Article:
The Mayor of Hartlepool has written to the Government over the council’s concerns about a proposed trade agreement between Europe and America.
Councillor Mary Fleet has now sent a letter to Greg Clark MP, Secretary of State for Communities and Local Government, calling for a full debate in Parliament on the Transatlantic Trade Investment Partnership (TTIP).
Public services, especially the NHS are potentially at riskCouncillor Mary Fleet
Hartlepool Borough Council says it is concerned about the secrecy of negotiations and what it could mean for the public sector, including local councils and the NHS.
The authority fears the proposed deal will weaken regulation for trade between Europe and the US and could lead to privatisation of public services.
The letter follows a motion put forward by Councillor Stephen Thomas at a recent meeting of the full council, which was unanimously supported by fellow Hartlepool councillors.
In it, Coun Fleet says: “The TTIP appears to be a series of ‘behind closed doors’ negotiations seeking to establish a bi-lateral trade agreement between the EU and the US, aimed at reducing or weakening regulatory barriers for big businesses wishing to trade within the two economic trading blocs.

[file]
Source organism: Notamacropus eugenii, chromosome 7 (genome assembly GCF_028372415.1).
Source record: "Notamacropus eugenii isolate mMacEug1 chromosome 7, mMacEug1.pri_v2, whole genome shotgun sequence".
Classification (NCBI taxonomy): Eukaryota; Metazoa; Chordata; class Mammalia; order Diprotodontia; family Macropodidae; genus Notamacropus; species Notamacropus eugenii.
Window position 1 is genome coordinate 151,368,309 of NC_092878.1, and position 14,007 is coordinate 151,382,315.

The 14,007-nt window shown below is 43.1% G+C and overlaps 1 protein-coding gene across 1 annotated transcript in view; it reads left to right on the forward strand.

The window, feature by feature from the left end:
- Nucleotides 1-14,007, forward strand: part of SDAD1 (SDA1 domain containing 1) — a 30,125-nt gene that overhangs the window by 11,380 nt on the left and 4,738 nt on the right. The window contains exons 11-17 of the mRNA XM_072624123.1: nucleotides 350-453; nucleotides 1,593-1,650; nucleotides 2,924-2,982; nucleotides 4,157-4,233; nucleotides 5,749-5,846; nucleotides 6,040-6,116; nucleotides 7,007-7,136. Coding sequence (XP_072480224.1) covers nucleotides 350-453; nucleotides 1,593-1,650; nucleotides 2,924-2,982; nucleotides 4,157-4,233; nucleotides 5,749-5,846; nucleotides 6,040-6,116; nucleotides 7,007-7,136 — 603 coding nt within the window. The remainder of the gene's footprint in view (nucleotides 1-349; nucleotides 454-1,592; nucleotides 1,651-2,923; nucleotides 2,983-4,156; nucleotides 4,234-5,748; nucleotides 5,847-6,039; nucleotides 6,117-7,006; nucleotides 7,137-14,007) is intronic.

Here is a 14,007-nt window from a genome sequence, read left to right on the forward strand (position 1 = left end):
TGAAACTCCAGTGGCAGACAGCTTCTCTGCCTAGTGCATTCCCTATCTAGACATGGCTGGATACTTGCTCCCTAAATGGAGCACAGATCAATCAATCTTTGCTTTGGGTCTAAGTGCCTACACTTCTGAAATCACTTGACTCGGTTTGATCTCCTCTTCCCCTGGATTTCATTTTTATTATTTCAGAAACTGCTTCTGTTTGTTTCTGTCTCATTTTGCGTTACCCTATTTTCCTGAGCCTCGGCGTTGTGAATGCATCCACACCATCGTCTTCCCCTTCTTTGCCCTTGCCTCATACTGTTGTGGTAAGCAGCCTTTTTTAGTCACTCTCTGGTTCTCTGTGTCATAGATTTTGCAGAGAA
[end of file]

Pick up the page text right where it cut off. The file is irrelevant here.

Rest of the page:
“Public services, especially the NHS, are potentially at risk as the TTIP could well open up Europe’s public health, education and other public services to US companies, leading to the possibility of privatisation of the NHS through the back door.”
The letter, which was copied to Prime Minister David Cameron, also voices concerns over a possible relaxation of EU food safety and labour standards, sparking fears of greater genetically-modified foods and business switching jobs to the US.
It adds: “From a democratic sovereignty perspective, the TTIP also proposes the introduction of Investor State Dispute Settlements (ISDS), which allows companies to sue governments if the policies they introduce causes a ‘loss of profit’.
“This potentially gives a strong hand to multi-national corporations in dictating nation state policy matters, which is entirely disproportionate.”
EU Trade Commissioner Cecilia Malmström has said the partnership would put new rules in place to make it easier and fairer to export, import and invest across the Atlantic.
The European Commission says the TTIP would tighten up an existing system for settling disputes between foreign firms and governments.
Regarding public service fears, the commission says all EU trade deals leave governments free to run public services as they wish and will fully uphold food safety standards and the way the EU sets them.